transcending the ego

Transcending the Ego

I tend to blog about things that show up as themes. The theme of the week is the idea that we need to transcend the Ego. I am not sure where this idea comes from, but let’s explore that.

Transcend means to move beyond, so transcending the ego means to cleanse yourself of the ego. The reason for this is because the Ego “binds the negative qualities of darkness to the person.” The ego concerns itself with survival and can thus show up as selfishness, control, and playing the victim.

Wow. That’s heavy. No wonder people want to get away from their Ego! Let’s do a reframe, shall we?

Every aspect of yourself is natural. There is nothing to transcend. Even your “darkness” is normal. It’s called the Shadow and it is there to reflect back to us when we are out of balance so that we can move back to balance. The darkness is where mystery, transformation, and discovery lie. It’s where sleep and restoration happens. You could never grow or be healthy without this energy.

It’s true that the Ego is concerned with survival. How lucky we are that some part of you is always keeping you safe! While your Ego may resort to unhealthy strategies like becoming self centered or playing the victim, these aren’t the only choices. The Ego is present from birth, so often young children with no life experience choose maladaptive behaviors because they haven’t yet learned any better. As we grow, we learn, and as Maya Angelou said, “When you know better, you do better.”

I’d like to invite you to consider that the Ego is not something to get rid of, but to develop into a healthy partner.

Signs of a Healthy Ego

You posses childlike innocence. One of the first challenges kids face is to their innocence. They get hit with something – this could be anything from finding out Santa Claus isn’t real to a natural disaster – and they realize life isn’t a safe place. It happens to all of us. The trick is to experience this while keeping your innocence intact. If you’re curious, adventurous, humble, and truthful, you’re probably doing just fine. If you have issues of trust, blaming, denial, or irrational optimism, you have some work to do. This isn’t a failure. We are all growing throughout life.

You can balance independence with interdependence. Some people respond to finding out the world isn’t safe by becoming super responsible. They figure that if they do it all, things will get done and they can’t get let down again. Some respond by becoming dependent. They feel helpless and find a way to get someone else to do things for them. The healthy middle is to be able to care for yourself while accepting help from other and aiding others.

People are social creatures. We need social interaction to stay emotionally well. We can’t produce everything we need on our own, so we also need to share labor and resources to survive. If you can get cynical, engage in complaining, self harm, or hurting others, you can still grow in this area.

You know when and how to fight. Most of our “fighting” is more like advocating, but being able to stand up for yourself and those you love is one of the functions of the Ego too. Some take on the world. Some become pacifists. The healthy Ego chooses the middle path again and knows when to fight and how to fight to preserve connection. It’s hard to be a protector if you can’t stand up for yourself.  If you are overly passive, get easily offended, or get overly aggressive, your Ego is still a work in progress.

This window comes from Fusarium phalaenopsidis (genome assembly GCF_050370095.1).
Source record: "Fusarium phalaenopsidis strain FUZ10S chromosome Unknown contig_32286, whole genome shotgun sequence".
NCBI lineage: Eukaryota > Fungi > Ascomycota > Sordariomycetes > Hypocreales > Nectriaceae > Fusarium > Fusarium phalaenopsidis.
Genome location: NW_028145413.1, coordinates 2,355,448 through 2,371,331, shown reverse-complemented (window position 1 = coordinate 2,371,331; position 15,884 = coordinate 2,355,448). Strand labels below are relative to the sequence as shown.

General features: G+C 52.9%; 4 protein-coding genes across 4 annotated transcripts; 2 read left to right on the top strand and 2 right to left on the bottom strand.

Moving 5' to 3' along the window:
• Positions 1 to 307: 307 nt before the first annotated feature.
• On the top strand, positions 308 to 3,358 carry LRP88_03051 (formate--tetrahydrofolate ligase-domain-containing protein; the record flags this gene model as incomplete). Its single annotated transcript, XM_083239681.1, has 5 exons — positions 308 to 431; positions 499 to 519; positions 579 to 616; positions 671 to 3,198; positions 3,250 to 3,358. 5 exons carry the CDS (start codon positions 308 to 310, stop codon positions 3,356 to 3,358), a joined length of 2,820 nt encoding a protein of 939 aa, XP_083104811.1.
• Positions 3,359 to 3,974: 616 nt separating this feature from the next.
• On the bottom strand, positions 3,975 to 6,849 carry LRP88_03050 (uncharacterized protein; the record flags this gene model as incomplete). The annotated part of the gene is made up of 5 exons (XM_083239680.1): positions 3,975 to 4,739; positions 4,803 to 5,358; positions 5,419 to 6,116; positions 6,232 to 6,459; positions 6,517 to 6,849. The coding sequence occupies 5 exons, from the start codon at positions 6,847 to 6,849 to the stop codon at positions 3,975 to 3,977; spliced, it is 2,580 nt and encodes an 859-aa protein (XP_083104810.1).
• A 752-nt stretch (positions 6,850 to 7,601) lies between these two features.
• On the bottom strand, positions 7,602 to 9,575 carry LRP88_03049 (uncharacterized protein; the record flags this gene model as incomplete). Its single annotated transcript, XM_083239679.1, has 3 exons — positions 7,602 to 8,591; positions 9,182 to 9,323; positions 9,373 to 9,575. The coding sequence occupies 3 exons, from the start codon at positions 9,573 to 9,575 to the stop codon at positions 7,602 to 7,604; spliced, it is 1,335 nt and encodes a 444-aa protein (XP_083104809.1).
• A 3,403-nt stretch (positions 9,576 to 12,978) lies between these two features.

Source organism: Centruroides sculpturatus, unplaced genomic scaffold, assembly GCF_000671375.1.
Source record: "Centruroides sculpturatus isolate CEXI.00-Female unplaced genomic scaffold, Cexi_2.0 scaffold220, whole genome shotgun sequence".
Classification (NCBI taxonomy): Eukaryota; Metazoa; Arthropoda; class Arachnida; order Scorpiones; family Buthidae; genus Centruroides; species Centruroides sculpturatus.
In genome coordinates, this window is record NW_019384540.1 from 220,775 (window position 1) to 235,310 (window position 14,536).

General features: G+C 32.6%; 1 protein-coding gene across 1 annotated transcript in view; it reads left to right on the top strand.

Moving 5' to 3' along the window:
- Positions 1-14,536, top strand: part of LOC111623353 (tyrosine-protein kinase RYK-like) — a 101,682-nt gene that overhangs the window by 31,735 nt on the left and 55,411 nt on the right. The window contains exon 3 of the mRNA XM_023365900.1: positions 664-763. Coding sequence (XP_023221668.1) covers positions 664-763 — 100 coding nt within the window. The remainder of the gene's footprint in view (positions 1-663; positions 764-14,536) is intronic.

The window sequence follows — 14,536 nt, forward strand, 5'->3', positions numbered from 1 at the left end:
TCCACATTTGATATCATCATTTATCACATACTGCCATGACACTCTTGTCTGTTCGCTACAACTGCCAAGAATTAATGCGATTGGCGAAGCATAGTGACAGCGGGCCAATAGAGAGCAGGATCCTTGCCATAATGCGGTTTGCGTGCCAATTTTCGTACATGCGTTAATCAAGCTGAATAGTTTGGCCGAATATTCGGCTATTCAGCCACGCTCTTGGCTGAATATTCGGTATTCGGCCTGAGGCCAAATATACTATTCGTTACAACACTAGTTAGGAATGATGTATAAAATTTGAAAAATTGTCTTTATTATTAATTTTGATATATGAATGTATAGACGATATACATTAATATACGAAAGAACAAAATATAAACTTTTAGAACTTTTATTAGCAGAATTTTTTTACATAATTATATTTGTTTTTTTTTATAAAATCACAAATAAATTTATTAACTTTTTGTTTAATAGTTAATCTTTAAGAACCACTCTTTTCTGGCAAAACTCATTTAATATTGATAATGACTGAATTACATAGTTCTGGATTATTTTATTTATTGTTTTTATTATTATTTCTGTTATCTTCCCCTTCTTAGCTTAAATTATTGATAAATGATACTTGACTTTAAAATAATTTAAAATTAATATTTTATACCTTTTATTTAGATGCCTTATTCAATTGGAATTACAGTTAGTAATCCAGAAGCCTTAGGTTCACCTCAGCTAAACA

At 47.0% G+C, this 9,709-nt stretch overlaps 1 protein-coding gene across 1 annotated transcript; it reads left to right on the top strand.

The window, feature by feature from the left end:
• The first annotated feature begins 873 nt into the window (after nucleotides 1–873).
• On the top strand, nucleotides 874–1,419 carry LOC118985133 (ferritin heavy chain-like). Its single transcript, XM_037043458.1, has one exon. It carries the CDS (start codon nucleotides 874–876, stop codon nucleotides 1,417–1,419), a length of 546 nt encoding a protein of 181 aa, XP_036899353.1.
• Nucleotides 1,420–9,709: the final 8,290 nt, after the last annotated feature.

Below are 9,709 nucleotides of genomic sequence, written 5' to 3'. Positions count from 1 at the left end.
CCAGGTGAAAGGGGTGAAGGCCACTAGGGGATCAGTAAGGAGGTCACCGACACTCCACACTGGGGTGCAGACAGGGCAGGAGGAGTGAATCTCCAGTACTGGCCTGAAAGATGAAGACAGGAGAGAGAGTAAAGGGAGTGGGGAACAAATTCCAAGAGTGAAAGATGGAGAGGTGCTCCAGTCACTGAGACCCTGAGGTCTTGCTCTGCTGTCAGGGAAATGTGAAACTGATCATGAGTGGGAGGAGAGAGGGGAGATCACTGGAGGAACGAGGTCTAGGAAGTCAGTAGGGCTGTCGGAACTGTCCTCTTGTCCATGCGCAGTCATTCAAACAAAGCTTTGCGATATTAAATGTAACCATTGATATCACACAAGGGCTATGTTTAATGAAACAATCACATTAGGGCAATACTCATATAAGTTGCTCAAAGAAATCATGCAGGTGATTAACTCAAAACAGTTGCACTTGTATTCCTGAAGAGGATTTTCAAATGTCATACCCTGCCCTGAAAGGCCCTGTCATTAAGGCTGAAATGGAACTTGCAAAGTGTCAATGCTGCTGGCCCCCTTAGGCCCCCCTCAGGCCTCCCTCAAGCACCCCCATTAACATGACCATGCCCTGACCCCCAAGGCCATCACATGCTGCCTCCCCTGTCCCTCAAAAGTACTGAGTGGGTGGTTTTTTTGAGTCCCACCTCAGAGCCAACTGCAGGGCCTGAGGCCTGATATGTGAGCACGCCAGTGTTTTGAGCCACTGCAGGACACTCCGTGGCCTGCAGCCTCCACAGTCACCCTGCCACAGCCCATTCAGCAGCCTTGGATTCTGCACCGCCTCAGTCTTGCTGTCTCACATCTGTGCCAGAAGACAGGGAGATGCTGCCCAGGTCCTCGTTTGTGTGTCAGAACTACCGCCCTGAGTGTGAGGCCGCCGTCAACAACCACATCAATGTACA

You know how to care for others. The healthy Ego isn’t egotistical. It knows the value of others and nurtures relationships without being co-dependent or dominant and controlling. It’s has good boundaries so will say no when no is the more empowering answer. If you use guilt, martyrdom, or enabling to control situations or need the love or admiration of others, your Ego is still growing.

See? Once you know the function of something, you don’t have to fear it. You can use it as it was designed to be used – as a protector.

What About Being Egotistical?

Egotistical means that you’re overly concerned with yourself. As you can see from the description above, this is impossible if you have a healthy Ego because a healthy Ego demands that you balance your relationship with yourself and others. It’s all about balance. Self-love is good. Conceit or arrogance is overkill. Confidence is great, yet not when it means that you give little credit or regard to others. A touch of humility tempers confidence and self- love.

The other thing is, be careful not to play too small. It can be tempting to never ruffle any feathers or not speak up because you don’t want to annoy or offend anyone. You have a right to be seen and heard. Having a healthy Ego doesn’t mean you blend into the woodwork. It just means that you have a sense of yourself as part of the community. We all have different gifts, yet we’re all equally lovely and valuable.

Developing a healthy Ego lays the foundation for the creation of Self and Soul. Without the Ego, there is no container for this. This is why you can see some people who seem to have it all together, then they fall apart over what seems like elementary things. You’ve got to have a strong foundation or everything you build upon it may crumble under the tiniest stress.

So if you’ve been working on transcending the Ego, I invite you to stop. Sink down into self acceptance. That’s a good place to take a rest before doing the real work of just being your highest and best self given where you are today. It is enough.

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